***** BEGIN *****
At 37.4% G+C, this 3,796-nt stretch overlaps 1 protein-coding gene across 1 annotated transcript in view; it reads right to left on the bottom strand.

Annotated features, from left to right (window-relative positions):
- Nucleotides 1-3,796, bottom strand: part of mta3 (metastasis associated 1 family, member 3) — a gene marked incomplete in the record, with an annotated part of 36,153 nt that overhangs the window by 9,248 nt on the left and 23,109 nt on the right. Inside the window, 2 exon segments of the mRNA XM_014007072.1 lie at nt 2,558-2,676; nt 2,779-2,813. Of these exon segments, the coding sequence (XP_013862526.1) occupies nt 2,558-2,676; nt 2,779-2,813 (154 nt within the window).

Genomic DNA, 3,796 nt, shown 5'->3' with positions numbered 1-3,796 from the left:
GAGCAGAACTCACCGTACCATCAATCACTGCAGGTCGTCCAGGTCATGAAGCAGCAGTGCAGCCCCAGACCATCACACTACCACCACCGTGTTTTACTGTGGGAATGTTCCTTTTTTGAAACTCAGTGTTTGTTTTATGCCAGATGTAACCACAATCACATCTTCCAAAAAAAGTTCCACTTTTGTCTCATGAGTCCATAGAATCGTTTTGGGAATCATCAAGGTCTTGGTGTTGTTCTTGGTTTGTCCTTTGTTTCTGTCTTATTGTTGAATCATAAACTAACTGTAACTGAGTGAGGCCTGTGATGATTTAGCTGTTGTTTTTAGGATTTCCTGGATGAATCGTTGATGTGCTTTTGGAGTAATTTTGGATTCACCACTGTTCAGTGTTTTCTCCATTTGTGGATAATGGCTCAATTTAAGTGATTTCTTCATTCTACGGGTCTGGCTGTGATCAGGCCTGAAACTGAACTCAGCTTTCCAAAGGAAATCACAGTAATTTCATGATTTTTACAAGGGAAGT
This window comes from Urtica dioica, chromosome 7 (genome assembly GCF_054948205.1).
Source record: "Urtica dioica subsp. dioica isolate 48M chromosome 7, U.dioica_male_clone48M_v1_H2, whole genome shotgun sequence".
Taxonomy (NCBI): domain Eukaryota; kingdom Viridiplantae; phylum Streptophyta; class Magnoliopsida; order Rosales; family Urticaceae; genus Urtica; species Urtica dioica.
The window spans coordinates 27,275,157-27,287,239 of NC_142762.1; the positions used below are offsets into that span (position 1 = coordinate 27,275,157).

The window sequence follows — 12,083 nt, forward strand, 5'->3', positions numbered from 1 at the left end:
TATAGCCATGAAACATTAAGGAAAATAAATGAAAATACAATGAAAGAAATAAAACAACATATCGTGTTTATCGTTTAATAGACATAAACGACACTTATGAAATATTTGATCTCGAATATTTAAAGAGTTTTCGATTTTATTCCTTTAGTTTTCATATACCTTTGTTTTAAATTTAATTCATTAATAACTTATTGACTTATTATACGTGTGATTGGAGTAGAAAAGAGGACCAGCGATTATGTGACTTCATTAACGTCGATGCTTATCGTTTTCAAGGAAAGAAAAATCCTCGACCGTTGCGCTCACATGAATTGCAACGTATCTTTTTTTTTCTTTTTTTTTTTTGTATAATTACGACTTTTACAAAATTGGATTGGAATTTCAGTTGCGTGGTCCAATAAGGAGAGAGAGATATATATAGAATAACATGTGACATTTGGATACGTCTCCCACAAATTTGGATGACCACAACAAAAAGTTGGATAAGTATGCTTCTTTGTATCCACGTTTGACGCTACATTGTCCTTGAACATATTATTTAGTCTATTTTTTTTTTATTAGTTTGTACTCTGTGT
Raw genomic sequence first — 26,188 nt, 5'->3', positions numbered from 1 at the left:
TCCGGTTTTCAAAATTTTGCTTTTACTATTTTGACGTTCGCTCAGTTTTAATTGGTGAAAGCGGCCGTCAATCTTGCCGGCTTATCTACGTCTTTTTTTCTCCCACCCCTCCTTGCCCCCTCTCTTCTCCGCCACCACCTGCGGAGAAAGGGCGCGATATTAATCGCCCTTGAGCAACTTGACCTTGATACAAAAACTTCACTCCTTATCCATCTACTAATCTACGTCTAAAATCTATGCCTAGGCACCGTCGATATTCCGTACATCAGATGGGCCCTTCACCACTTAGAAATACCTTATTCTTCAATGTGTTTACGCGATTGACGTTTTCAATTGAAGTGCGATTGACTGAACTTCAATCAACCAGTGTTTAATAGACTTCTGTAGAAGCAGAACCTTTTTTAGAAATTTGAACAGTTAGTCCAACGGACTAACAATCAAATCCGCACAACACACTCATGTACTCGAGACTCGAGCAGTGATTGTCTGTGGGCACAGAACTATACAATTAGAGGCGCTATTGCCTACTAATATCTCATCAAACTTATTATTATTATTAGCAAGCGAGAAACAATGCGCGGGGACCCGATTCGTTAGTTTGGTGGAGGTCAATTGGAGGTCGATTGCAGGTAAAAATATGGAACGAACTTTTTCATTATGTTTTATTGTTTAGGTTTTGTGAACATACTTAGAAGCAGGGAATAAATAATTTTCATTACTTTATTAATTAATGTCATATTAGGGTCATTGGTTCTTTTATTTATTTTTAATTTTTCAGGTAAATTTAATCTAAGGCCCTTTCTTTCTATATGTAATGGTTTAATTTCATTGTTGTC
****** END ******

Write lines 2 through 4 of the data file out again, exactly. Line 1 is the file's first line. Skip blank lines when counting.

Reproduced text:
Annotated features, from left to right (window-relative positions):
- Nucleotides 1-3,796, bottom strand: part of mta3 (metastasis associated 1 family, member 3) — a gene marked incomplete in the record, with an annotated part of 36,153 nt that overhangs the window by 9,248 nt on the left and 23,109 nt on the right. Inside the window, 2 exon segments of the mRNA XM_014007072.1 lie at nt 2,558-2,676; nt 2,779-2,813. Of these exon segments, the coding sequence (XP_013862526.1) occupies nt 2,558-2,676; nt 2,779-2,813 (154 nt within the window).

Genomic DNA, 3,796 nt, shown 5'->3' with positions numbered 1-3,796 from the left: